Artificial Intelligence Real-Time Track Modeling and Simulation for Combat Systems
AREA(S): Information Systems
PROGRAM: PEO IWS 1.0, AEGIS Combat System Program Office
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Provide an Artificial Intelligence (AI) capability for target identification
and behavior-based predictive track vector generation combined with Real-time
Modeling and Simulation (M&S) based combat system targeting and tracking
management that fills gaps presented in a communication and/or sensor
The growing proliferation of unmanned air and surface vehicles poses a
potential tactical threat to our current naval platforms. This threat continues
to grow as the technology needed to develop such vehicles in vast numbers
becomes easier for both state and non-state actors. The subsequent increase in
the number of potential air and surface targets tracked and engaged in a
tactical environment, where both communications and sensor data acquisition may
be hampered by enemy activity, is of critical concern. The development of a
mechanism that will provide the AEGIS (and potentially the Future Surface
Combatant (FSC)) combat system with real-time M&S-based tracking updates to
“fill in the gaps” when operating in a communication and/or sensor challenged
environment is needed.
Non real-time (RT) M&S has been in use for a number of years within the
Department of Defense (DoD) community. To date, its use has been more or less
constrained within the analytical community and used to develop tactical engagement
models for validating combat and weapons systems design requirements, tactical
and strategic engagement modeling, and so forth. Recent advances in both AI
(e.g., Deep Learning techniques pioneered by Google “Tensorflow” library &
framework) and high-speed parallel computing architectures (such as the Nvidia
and AMD Graphical Processing Unit (GPU) subsystems) may now provide the ability
to execute M&S algorithms in a real-time environment. The potential of
melding real-time M&S algorithms with known target behavioral models
utilizing newly developed AI algorithms and techniques could yield significant
tactical advantages. Current combat system tracking management algorithms
utilize a simple linear predictive model based on last known position and velocity
vector to update track data in situations where real-time sensor data is
unavailable due to sensor failure or active sensor and/or communications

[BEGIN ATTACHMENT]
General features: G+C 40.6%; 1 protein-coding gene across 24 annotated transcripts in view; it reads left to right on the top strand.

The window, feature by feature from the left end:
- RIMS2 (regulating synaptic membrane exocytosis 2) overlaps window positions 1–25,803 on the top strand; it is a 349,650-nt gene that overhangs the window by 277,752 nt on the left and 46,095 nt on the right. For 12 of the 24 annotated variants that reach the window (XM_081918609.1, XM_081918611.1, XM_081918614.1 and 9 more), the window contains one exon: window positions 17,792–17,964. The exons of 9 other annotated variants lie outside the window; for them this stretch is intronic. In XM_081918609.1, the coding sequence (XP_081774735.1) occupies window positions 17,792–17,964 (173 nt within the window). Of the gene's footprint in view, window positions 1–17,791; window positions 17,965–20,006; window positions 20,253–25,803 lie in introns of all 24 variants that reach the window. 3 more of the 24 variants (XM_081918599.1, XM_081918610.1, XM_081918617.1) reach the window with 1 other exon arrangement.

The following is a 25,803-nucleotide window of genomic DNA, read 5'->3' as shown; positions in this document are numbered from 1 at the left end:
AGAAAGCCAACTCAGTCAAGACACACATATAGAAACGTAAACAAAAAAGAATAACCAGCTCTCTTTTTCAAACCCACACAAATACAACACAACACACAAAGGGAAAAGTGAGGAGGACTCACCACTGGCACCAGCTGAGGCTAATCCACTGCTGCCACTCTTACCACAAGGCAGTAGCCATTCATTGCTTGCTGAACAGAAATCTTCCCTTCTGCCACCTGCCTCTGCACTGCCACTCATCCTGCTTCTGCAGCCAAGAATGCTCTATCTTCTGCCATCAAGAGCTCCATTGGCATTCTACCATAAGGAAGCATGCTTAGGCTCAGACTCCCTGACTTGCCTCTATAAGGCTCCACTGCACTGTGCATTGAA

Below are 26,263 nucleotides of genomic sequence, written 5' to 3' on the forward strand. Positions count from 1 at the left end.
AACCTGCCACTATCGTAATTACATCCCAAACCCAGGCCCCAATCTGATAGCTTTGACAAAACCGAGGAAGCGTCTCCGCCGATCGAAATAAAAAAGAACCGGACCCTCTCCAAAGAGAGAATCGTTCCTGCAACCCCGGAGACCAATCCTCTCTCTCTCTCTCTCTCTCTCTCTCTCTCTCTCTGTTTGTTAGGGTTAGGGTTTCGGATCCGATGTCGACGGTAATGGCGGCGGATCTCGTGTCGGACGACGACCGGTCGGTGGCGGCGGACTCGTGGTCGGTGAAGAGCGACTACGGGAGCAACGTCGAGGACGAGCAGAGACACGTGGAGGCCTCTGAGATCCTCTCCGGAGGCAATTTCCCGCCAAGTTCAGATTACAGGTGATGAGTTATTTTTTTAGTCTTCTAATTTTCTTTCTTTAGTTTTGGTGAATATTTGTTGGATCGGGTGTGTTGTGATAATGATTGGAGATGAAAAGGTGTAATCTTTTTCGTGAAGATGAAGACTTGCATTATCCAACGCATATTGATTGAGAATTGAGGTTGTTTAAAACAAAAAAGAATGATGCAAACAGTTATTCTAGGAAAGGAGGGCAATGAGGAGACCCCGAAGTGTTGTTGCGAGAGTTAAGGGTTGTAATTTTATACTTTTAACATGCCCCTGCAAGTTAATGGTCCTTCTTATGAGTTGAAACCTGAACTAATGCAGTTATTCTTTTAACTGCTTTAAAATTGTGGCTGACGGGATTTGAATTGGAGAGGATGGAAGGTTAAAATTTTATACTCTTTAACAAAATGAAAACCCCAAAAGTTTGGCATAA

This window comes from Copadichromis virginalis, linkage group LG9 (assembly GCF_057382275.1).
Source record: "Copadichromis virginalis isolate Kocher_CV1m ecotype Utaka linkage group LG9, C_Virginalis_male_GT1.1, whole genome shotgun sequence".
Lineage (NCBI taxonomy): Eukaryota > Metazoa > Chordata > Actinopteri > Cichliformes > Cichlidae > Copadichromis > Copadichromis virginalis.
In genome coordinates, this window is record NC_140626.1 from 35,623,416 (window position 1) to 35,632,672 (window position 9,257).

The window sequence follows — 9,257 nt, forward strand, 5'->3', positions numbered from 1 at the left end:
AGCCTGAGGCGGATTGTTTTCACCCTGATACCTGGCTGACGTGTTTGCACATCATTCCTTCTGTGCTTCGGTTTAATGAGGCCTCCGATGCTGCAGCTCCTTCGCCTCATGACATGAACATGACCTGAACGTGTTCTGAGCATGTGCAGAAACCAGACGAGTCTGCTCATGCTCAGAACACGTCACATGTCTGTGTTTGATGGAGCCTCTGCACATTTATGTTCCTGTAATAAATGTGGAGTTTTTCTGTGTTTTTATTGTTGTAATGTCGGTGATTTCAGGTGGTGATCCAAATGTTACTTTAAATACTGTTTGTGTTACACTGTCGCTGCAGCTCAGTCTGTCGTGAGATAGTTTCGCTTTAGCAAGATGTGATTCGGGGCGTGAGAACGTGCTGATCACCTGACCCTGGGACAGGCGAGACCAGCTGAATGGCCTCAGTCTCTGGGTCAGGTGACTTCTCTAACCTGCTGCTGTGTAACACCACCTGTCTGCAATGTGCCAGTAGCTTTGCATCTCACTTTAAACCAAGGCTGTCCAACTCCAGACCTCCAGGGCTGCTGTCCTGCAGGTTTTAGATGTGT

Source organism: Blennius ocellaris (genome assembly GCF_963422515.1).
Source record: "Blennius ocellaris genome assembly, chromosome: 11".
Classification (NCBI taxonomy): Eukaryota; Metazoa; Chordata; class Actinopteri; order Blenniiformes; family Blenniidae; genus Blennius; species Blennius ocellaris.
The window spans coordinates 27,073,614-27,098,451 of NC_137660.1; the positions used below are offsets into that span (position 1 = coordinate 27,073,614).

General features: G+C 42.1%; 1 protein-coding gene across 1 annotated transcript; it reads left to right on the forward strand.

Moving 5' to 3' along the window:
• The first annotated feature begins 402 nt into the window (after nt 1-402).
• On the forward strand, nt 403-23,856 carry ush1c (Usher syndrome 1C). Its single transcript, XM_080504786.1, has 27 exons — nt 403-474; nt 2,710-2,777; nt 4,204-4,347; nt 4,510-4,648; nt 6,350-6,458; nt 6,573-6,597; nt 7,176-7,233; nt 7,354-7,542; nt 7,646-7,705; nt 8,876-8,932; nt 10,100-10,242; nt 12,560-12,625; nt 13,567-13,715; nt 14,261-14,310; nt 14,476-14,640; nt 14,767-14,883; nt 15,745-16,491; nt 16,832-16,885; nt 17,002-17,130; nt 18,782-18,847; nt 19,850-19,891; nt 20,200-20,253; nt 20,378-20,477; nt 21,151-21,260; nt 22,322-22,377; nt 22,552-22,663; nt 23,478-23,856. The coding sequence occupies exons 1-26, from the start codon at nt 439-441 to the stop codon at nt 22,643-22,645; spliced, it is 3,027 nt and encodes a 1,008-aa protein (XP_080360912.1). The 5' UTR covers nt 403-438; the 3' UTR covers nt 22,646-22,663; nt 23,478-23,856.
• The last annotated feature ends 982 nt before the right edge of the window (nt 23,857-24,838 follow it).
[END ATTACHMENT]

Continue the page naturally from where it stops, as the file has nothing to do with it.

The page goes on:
The RT on-the-fly track M&S agent (hereafter referred to as the RTS Agent)
proposed technology is intended to function within a future tactical
environment that may contain a large number of battlespace entities, all
operating in a communications- and/or sensor-challenged electromagnetic (EM)
environment. In such an environment, both organic and non-organic sensor data
updates may be intermittently delayed or completely unavailable for an
indeterminate period. Providing a capability in the combat system to estimate
track position, velocity, and so forth during these intermittent periods will
provide the commander with real-time modeling-based information. Such
information will be of significant benefit in determining the actual current
state of the battlespace. Additionally, an enhanced track picture will help
reduce decision-related stress and fatigue by reducing the operator’s need to
ponder over each track to determine its status, thus allowing for a potential
increase in the operator’s ability to handle extended duty time and an
associated reduction in manning, potentially improving affordability. The Navy
seeks an innovative RTS Agent capability within the AEGIS combat system. The
technology will be arbitrarily scalable to an indefinite number of
battlespace-tracked entities, enabled by an architectural framework that
leverages multiple parallel processing (in both hardware and software) of
simultaneous tracks. Hence the final capacity would be determined by the
parallel processing capacity of the hardware available at implementation. It
will be relatively self-contained such that it will require only software
running within its current host combat systems suite and be integral within the
AEGIS combat system to provide complete single-platform based capability and
have minimal to no impact on the performance of the combat system. It will also
provide a well-defined and documented Applications Program Interface (API)
allowing it to be easily ported to other combat systems architectures (i.e.,
SSDS and the FSC combat system) currently in the planning stage.
The RTS Agent architecture will be capable of creating estimated track vector
updates based on RT track simulation and AI techniques utilizing prior track
behavior and other data. This data will be gleaned from a combination of prior
track behavior, its AI-projected target, and the tracked entity’s known
capability. The latter will be determined from its estimated entity ID,
referenced against an entity ID/Capability database.
The RTS Agent architecture proposed for development will be capable of
presenting probability metrics for each potential predicted track (or group of
tracks) in real time to the operator, with the goal of providing a >50%
improvement in probability of successful target engagement when compared to the